Kurds Riot and Turn Against Their Leaders
Posted on Mar 16, 2006
Remember Kurdistan, that semiautonomous northern part of Iraq that we always point to as a model of stable, quasi-democratic governance? Well, corruption up there is so systemic that thousands of people vented their anger by burning down a government museum. The horrible irony: The museum commemorates the thousands of Kurds who died in Saddam Hussein’s 1988 gas attack. It had become an emblem of government greed.
Another front just opened up in the Iraqi civil war that the Pentagon claims doesn’t exist.
HALABJA, Iraq, March 16—For nearly two decades, Kurds have gathered peacefully in this mountainous corner of northern Iraq to commemorate one of the blackest days in their history. It was here that Saddam Hussein’s government launched a poison gas attack that killed more than 5,000 people on March 16, 1988.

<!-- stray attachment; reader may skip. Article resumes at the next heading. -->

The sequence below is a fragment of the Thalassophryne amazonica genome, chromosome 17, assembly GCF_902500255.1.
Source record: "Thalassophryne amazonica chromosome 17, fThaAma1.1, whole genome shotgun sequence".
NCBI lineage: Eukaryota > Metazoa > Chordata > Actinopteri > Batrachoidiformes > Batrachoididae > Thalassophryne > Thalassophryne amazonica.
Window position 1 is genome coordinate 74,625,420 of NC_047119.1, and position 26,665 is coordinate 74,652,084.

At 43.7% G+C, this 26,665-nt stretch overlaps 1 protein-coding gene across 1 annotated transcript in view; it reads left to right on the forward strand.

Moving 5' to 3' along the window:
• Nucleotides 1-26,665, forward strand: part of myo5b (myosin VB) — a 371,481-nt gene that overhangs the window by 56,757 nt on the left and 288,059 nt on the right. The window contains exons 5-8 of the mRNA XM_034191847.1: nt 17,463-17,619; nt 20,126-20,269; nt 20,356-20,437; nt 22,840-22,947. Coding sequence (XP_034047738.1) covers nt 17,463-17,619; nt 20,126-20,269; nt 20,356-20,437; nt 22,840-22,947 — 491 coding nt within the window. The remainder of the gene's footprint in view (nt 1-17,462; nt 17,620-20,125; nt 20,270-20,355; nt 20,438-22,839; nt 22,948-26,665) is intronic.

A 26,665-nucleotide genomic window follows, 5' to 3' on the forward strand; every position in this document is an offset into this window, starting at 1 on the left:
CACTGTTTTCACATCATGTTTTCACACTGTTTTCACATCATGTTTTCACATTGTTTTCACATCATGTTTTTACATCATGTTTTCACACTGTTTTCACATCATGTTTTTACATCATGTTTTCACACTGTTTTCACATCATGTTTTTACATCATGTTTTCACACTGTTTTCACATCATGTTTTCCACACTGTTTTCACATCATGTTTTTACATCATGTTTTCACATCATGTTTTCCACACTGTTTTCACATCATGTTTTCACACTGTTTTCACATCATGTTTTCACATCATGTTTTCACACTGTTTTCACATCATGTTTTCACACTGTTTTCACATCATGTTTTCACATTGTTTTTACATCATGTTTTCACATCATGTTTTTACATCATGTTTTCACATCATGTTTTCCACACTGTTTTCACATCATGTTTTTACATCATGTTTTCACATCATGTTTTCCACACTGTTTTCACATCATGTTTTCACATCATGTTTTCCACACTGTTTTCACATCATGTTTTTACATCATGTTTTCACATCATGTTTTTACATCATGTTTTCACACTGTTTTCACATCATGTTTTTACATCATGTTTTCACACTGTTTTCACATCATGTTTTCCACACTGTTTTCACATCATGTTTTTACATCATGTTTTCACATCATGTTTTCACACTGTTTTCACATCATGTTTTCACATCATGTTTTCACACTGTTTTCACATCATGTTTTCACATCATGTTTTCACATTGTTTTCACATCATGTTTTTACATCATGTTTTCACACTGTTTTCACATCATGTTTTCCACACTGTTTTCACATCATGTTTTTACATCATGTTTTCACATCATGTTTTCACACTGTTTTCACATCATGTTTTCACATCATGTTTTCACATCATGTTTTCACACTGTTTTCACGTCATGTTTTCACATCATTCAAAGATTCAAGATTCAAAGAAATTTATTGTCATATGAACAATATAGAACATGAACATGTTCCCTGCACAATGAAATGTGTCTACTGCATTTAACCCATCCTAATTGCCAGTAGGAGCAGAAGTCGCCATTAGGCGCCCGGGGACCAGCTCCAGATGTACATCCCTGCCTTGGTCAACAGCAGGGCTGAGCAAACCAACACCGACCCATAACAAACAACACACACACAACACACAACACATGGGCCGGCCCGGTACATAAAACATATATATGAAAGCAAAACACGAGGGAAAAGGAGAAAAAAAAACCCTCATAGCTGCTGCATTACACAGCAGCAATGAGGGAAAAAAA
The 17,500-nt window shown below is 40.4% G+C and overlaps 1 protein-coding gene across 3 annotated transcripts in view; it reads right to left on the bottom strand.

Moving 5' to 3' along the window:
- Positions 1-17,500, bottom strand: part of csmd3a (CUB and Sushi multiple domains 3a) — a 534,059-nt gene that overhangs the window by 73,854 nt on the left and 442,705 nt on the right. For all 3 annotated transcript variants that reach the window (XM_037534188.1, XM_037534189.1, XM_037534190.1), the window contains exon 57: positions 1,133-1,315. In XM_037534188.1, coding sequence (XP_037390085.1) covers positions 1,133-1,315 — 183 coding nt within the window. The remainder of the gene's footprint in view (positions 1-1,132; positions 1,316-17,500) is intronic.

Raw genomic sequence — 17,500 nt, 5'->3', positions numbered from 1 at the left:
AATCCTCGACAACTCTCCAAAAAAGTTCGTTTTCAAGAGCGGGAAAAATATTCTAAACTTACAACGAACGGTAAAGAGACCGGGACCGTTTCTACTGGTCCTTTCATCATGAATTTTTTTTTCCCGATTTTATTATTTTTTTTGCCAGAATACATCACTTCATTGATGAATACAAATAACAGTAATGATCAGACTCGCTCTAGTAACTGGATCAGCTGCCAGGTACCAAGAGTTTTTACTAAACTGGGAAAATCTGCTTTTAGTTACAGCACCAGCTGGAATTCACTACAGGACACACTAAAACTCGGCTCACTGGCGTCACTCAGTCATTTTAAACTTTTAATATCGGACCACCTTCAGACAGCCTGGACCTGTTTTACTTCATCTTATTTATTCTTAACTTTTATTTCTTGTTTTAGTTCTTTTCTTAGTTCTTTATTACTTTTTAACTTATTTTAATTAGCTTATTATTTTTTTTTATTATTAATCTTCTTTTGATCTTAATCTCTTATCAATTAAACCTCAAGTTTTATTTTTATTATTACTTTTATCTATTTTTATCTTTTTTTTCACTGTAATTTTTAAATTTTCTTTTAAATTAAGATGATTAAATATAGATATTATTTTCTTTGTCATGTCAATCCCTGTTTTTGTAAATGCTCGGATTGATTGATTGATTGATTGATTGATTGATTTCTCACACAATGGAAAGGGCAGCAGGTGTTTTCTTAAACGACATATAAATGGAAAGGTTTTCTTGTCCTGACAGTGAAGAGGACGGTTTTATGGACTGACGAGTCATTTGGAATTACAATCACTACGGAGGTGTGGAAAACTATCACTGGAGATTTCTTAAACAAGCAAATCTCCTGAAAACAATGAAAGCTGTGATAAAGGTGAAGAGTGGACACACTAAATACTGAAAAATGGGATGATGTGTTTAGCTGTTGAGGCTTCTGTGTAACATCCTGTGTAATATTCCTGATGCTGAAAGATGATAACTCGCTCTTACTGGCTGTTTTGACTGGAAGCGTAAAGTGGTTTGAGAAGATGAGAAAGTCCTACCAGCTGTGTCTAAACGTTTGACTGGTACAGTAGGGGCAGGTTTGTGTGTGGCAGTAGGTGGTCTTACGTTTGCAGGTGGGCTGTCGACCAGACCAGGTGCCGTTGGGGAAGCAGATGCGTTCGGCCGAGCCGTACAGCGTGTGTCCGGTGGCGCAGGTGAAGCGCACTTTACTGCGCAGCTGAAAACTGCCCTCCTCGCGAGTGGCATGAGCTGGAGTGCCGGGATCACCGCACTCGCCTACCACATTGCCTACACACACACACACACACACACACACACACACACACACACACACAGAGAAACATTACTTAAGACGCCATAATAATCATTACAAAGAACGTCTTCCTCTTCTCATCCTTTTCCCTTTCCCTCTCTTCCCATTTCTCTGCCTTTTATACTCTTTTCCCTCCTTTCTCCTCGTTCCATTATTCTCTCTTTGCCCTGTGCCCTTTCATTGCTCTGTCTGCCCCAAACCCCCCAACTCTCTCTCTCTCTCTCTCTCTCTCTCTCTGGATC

So it came as a shock when hundreds of stone-throwing protesters took to the streets here on the anniversary today, beating back government guards to storm and destroy a museum dedicated to the memory of the Halabja attack. The violence, pitting furious locals against a much smaller force of armed security men, was the most serious popular challenge yet to the political parties that have ruled Kurdistan for the past 15 years.
Coming on the day the new Iraqi Parliament met for the first time, the episode was a reminder that the issues facing Iraq go well beyond fighting Sunni Arab insurgents and agreeing on cabinet ministers in Baghdad.
Yahya Ahmed / AP
Policemen fire in the air to disperse Kurdish protesters near a monument during an anti-government demonstration in Halabja, north of Baghdad, on Thursday, March 16. Police gunfire wounded at least six people when nearly 2,000 Kurds went on a rampage and badly damaged a monument to the 5,000 residents killed in the 1988 poison gas attack on the city by Saddam Hussein’s army 18 years ago. The demonstrators were angry about regional government’s failure to rebuild the area.